Tywyn hospital £5m revamp given go ahead
- 15 August 2013
- From the section North West Wales
A new 16-bed ward is to be built at a Gwynedd community hospital after the Welsh government pledged over £5m in funding.
Health Minister Mark Drakeford said the work at Tywyn hospital "will bring great benefit to the community".
A patient watchdog has welcomed the investment while health officials say it reaffirms the hospital's importance.
The hospital has been involved a row over a shake-up in health services across north Wales.
Mr Drakeford said: "These are hard times economically, and we have tough spending choices to make.
"However, investment in hospital services continues, and the £5m funding for improvements at Tywyn hospital will bring great benefit to the community.
"An increase in bed numbers and the integration of several services here will enable more people to be cared for closer to home in an environment which is fit for purpose."
Watchdogs from the Betsi Cadwaladr Community Health Council (BCCHC) referred concerns to the minister when Betsi Cadwaladr University Health Board (BCUHB) revealed plans to downgrade some hospitals in north Wales, cutting x-ray services and minor injuries treatment at some locations including Tywyn.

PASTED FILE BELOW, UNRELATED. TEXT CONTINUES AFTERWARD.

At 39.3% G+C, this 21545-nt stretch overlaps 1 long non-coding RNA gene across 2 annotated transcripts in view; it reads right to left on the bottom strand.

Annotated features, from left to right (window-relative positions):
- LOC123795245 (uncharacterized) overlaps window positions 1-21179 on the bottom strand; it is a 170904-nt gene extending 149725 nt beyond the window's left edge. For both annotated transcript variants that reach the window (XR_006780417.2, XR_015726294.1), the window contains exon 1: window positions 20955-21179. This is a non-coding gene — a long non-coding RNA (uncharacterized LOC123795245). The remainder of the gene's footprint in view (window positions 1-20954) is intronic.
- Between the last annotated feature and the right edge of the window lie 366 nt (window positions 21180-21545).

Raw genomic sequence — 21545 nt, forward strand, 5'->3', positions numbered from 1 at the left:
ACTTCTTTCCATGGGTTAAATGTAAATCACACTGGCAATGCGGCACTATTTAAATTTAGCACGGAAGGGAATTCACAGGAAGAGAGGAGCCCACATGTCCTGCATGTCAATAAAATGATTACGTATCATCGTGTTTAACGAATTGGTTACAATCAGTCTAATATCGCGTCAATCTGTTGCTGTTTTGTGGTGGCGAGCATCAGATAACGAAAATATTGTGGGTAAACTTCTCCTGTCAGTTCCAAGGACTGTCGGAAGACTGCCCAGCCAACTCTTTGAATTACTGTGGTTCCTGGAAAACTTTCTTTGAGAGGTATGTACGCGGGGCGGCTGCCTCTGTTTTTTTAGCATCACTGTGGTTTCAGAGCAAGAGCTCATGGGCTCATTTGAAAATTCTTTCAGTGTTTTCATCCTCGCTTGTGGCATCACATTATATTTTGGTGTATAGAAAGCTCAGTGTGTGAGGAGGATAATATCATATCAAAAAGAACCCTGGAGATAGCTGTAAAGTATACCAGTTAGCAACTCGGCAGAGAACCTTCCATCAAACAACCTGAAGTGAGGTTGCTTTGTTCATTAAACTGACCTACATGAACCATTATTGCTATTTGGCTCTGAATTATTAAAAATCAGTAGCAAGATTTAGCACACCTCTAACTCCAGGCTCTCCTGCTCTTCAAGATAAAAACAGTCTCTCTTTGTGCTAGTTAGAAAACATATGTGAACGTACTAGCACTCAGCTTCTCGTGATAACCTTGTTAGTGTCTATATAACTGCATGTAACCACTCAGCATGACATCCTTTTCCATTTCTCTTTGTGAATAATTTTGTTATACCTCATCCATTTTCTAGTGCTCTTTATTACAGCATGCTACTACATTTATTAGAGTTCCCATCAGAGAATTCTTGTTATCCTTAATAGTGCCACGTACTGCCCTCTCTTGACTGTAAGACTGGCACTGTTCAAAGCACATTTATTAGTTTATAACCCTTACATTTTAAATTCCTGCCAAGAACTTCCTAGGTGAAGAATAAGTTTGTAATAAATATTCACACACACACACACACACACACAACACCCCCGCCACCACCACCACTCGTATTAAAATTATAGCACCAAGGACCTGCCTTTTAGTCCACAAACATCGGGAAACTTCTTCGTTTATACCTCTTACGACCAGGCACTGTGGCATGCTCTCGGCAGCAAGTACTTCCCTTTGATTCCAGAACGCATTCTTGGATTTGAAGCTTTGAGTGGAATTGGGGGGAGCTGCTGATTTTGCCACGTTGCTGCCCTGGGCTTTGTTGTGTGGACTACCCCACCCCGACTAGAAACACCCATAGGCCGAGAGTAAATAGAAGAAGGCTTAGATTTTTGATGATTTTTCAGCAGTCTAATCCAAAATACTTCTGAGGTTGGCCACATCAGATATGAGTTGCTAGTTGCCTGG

BCCHC was concerned that the rural nature of south Gwynedd would make it difficult for some people to get access to health services if they were moved.
In June, officials from both sides held talks with government officials before agreeing to a revision of opening hours at the hospital's minor injuries unit and x-ray service as well as other issues affecting the area.
"The hospital's location means it has an important role making sure people living in the area have access to local health services," said Neil Bradshaw, the health board's executive director of planning.
"The work that will be taking place will provide better facilities for patients and will help us improve services by bring primary and community care together under one roof."
Tywyn Hospital was built in the 1920s by public subscription with a maternity unit built in 1932.
The work will include the refurbishment of existing buildings, demolition of part of the hospital and a new extension.
A new primary care resource centre will bring together several health services in one place as well as a new 16-bed ward on the site of the existing Dyfi ward.
It is also designed to allow "greater flexibility" so it can provide palliative care, rehabilitation and assessment and take transfers from other hospitals.
The existing ward area will be revamped to house community clinics.